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Brother HL-1440 Review

There's no doubt about it: Laser printers keep getting better and better while prices keep getting cheaper and cheaper. Today, just $300 will buy you the top-performing Brother HL-1440 laser printer. For your money, you'll get a printer that ranks at the head of its class for both performance and output quality, with top-notch ease of use to boot.

You'll have the petite $299 HL-1440 churning out pages in no time. Setup is brainless, and a quick-start guide walks you through the simple process of installing the integrated 20,000-page drum and 3,000-page toner cartridge. The printer has both parallel and USB ports but unfortunately doesn't come with any cables. The HL-1440 works with PCs and Macs, supporting Windows 95, 98, Me, 2000, and NT 4.0 and OS 8.5, 8.51, 8.6, and 9.0, respectively. The printer uses PCL 4 emulation and includes 24 resident bitmap fonts. Standard memory is only 2MB but is expandable to 36MB.

The full-featured software drivers are quite easy to use. We did notice a quirk with the supported media types. The HL-1440's drop-down menu offers a choice of plain, thin, thick, and thicker, among other options, but we would've preferred that the software offer more specific options or guidelines for paper types. There's also an easy-to-use manual duplex feature, which includes pop-up screens that walk you through instructions to print on both sides of the page. Should you run into any trouble, the printer offers interactive help in the form of step-by-step video clips that show you how to address problems such as a paper jam, an empty toner cartridge, or full memory.

The HL-1440 is currently the only 15ppm (pages per minute) printer in the sub-$300 price range. And as expected, it easily outperforms similarly priced 12ppm printers. In CNET Labs' tests, the HL-1440 clocked speeds of 11.4ppm for text speeds via the USB port. The closest competitors were the $399 15ppm HP LaserJet 1200 at 10.5ppm, and the 12ppm $349 NEC SuperScript 1400 at 10.1ppm. With combined text-and-graphics documents, the NEC actually outpaced the Brother, coming in at 9.7ppm compared to the Brother's 9.6ppm.

Fortunately, the HL-1440 also produced impressive output. While text looked excellent at the default 600dpi (dots per inch) resolution, it was a bit lighter than that of the LaserJet 1200. However, at tiny point sizes, this was a boon to the Brother--even at three-point font, the HL-1440 maintained its clarity. Graphics output also looked excellent, with especially smooth gradients. Upon close inspection, we could make out some dot patterns on a document at the default 600dpi resolution, but they weren't visible at a more customary distance. When we tested the printer at its highest 1,200x600dpi resolution, photographs appeared smoother than at lower resolutions.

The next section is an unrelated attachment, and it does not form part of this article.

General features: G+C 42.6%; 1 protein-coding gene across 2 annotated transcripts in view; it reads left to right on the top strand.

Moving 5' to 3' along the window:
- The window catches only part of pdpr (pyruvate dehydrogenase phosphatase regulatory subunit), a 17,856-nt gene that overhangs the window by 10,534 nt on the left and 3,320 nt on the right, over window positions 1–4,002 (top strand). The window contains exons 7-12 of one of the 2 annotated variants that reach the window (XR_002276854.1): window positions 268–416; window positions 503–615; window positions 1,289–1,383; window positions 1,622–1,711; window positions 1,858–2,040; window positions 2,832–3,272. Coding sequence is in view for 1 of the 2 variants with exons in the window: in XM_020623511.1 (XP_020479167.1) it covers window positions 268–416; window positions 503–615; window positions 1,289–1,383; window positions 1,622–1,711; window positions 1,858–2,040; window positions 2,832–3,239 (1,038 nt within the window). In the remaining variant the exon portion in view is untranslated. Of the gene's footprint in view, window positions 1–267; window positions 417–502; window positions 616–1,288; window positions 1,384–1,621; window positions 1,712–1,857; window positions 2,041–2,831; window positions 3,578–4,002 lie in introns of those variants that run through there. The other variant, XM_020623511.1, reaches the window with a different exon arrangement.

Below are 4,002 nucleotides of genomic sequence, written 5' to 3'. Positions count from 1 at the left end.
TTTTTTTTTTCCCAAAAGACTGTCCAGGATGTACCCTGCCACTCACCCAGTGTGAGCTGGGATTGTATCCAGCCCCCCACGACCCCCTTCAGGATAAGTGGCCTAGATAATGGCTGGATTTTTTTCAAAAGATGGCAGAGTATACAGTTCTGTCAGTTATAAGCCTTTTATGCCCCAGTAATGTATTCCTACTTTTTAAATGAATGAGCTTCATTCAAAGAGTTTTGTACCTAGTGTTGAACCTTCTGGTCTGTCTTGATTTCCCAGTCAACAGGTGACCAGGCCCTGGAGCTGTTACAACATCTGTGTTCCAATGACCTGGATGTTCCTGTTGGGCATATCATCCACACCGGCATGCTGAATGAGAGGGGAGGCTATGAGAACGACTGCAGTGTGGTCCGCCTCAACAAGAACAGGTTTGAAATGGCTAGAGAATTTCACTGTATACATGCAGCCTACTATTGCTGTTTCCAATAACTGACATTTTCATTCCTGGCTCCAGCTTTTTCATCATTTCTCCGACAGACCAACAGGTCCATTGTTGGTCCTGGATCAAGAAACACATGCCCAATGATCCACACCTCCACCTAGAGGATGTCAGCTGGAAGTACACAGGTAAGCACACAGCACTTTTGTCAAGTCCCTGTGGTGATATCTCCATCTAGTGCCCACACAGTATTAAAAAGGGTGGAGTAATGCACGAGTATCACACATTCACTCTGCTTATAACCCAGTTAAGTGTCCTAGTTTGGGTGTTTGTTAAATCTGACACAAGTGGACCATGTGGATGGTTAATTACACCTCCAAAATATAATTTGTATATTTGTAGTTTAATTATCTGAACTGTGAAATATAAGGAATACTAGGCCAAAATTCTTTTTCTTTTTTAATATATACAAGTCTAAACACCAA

The HL-1440 will be right at home in any small or home office. Measuring 14.2 by 16.9 by 9.3 inches and weighing just more than 20 pounds, its size won't overwhelm most desks, although its appearance is a bit boxy. The paper handling is fairly basic, with a 250-sheet input tray and a 150-sheet output capacity. The printer also has a single-sheet manual bypass tray. Supported media sizes include letter, legal executive, A4, A5, A6, B6, and envelopes. The HL-1440 takes plain paper, bond, transparencies, labels, and card stock up to 43 pounds in the bypass tray. Replacement toner cartridges run $60 for the 3,000-page capacity and $85 for the 6,000-page capacity. That works out to about 2 cents and 1.4 cents per page, respectively. If you want to reduce your costs even more, select the toner-saver mode in the print-driver settings. If you need to share the printer, Brother offers the $499 HL-1470N model, which includes an internal 10/100BaseT Ethernet card. Brother's support policy includes a one-year warranty on parts and labor and a year of the company's express exchange policy. The Brother Solutions Center Web site provides updated printer drivers in addition to more support information. The software driver also includes a Web Update button, which takes you directly to Brother's Web site for downloading the latest driver.

Good luck trying to find another $300 laser printer that delivers as much as the Brother HL-1440. You might find one used at EBAY.com for say, $100. Its speeds are quick, and its output is clean and crisp. It's also easy to set up and comes with handy features such as manual duplexing, a toner-saver mode, and interactive help videos.

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Article courtesy of CNET

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